Comic book and movie super heroes are often bulletproof, and two excellent, 700-plus-page biographies of two former presidents hint that they were as well.
Ron Chernow's George Washington: A Life (Penguin Press), winner of the 2011 Pulitzer Prize for biography, tells the familiar but good story of 23-year-old George Washington surviving a 1755 French and Indian War battle despite having two horses shot out from under him and four bullet holes through his hat and uniform. "I cannot but hope Providence has hitherto preserved (Washington) in so signal a manner for some important service to his country," said a Presbyterian minister at the time.
Edmund Morris' Colonel Roosevelt (Random House) is the final volume of the historian's Theodore Roosevelt trilogy: Modern Library listed the first in its top 100 nonfiction books of the 20th century. Colonel Roosevelt chronicles TR's post-White House decade, including the time in 1912 he was on his way to give a speech in Milwaukee and a gunman fired a bullet from point-blank range into his right breast. Roosevelt's 50-page speech (folded in half) and his eyeglasses case slowed down the bullet enough for TR to stride into the auditorium, unbutton his vest to reveal to a stunned audience of 10,000 his bloodied shirt, and speak for 80 minutes. Then he headed to the hospital.
Chernow calls Washington "a remote, enigmatic personage more revered than truly loved" and sets out to humanize him. Washington did not chop down a cherry tree when young or wear wooden teeth when old. He did love dancing and musical theater and he liked to leave his carriage on the outskirts of a town and ride in on a white horse. He struggled with debt and was a demanding perfectionist, issuing orders for the exact height of his personal guard.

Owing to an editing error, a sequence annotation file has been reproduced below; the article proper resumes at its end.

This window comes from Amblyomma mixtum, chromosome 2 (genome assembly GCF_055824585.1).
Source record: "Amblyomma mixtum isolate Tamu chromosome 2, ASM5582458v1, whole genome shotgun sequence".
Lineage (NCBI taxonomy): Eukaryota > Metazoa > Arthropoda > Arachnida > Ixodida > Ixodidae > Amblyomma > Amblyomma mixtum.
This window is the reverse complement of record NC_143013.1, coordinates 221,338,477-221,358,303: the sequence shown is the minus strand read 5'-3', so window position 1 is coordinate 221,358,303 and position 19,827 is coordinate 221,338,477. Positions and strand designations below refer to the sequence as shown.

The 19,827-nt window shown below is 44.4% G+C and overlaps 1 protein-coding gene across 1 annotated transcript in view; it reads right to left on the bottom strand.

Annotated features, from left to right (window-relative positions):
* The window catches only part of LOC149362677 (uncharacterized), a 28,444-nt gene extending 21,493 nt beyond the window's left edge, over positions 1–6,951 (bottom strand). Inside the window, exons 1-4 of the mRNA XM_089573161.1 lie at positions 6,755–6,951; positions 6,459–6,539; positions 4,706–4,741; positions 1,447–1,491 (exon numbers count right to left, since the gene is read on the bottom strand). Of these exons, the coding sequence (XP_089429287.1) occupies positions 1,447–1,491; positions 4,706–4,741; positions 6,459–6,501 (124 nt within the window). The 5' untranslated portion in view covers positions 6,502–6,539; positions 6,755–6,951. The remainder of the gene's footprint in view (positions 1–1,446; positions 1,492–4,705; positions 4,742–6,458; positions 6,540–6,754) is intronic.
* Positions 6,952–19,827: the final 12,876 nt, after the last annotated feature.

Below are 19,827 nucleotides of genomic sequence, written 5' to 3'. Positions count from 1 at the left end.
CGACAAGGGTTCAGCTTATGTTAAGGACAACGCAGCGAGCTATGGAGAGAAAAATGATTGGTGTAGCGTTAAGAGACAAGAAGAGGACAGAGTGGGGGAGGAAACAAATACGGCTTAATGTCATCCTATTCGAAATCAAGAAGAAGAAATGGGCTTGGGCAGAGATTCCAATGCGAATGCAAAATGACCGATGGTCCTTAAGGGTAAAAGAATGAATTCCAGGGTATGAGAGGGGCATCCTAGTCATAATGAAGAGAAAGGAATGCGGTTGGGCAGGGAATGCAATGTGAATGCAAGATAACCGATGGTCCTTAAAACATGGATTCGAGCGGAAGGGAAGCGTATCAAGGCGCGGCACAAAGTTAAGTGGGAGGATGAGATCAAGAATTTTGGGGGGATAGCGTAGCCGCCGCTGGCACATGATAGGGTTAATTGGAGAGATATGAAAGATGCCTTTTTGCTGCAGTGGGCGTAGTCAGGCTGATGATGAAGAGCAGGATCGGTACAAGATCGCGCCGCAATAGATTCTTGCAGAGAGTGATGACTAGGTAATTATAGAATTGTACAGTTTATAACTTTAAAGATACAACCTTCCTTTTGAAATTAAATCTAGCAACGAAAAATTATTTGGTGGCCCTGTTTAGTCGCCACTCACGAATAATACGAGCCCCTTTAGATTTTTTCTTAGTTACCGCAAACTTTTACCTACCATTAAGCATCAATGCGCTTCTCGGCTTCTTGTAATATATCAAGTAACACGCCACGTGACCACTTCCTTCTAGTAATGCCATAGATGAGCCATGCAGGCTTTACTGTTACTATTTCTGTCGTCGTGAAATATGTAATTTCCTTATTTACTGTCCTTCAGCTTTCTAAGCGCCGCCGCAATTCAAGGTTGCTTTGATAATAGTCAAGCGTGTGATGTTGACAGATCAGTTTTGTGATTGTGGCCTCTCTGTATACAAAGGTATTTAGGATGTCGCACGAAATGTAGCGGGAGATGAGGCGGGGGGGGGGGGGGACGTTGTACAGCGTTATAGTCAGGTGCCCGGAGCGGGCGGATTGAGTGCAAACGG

Chernow also presents an inner Washington who endured an overbearing mother, struggled with a temper that lurked behind his marble façade, and believed that Providence "directed my steps and shielded me in various changes and chances through which I have passed." An active member of two churches, Washington's placid outward demeanor kept him from using his faith as a spectacle, Chernow argues. He depicts Washington as having a simple faith, and quotes numerous contemporaries who saw Washington engaged in regular private prayer and devotions.
Theodore Roosevelt also prayed to a great God and played on a large stage. He once boasted that he had "lived and enjoyed as much of life as any nine other men I know," and it's hard to argue his point. At age 50 he left office, embarked on a yearlong African hunting safari, and returned to civilization having personally killed 296 animals-a zoo-like menagerie of lions, elephants, buffalo, rhino, giraffe, hippos, ostriches, and zebras.
This was not even TR's biggest post-presidential adventure. In 1914 he led a two-month expedition to map an unknown river in Brazil called the River of Doubt. Roosevelt and his crew braved cannibals, whitewater rapids, diseases, and dwindling food supplies. Men died, and the almost-1,000-mile trek nearly cost Roosevelt his own life. "I had to go," TR said. "It was my last chance to be a boy."
Morris details Roosevelt's stubborn attempt to regain the White House in 1912 and his romanticizing of combat. He spent three years trying to bully President Woodrow Wilson to bring the United States into Europe's great war, and when he did so TR, now 58, begged Wilson to give him a battlefield command. Wilson said no, so Roosevelt sent his four sons to fight in his place. The consequences gave TR a shocking education in war's brute realities-a lesson, Morris argues, that literally broke Roosevelt's heart.
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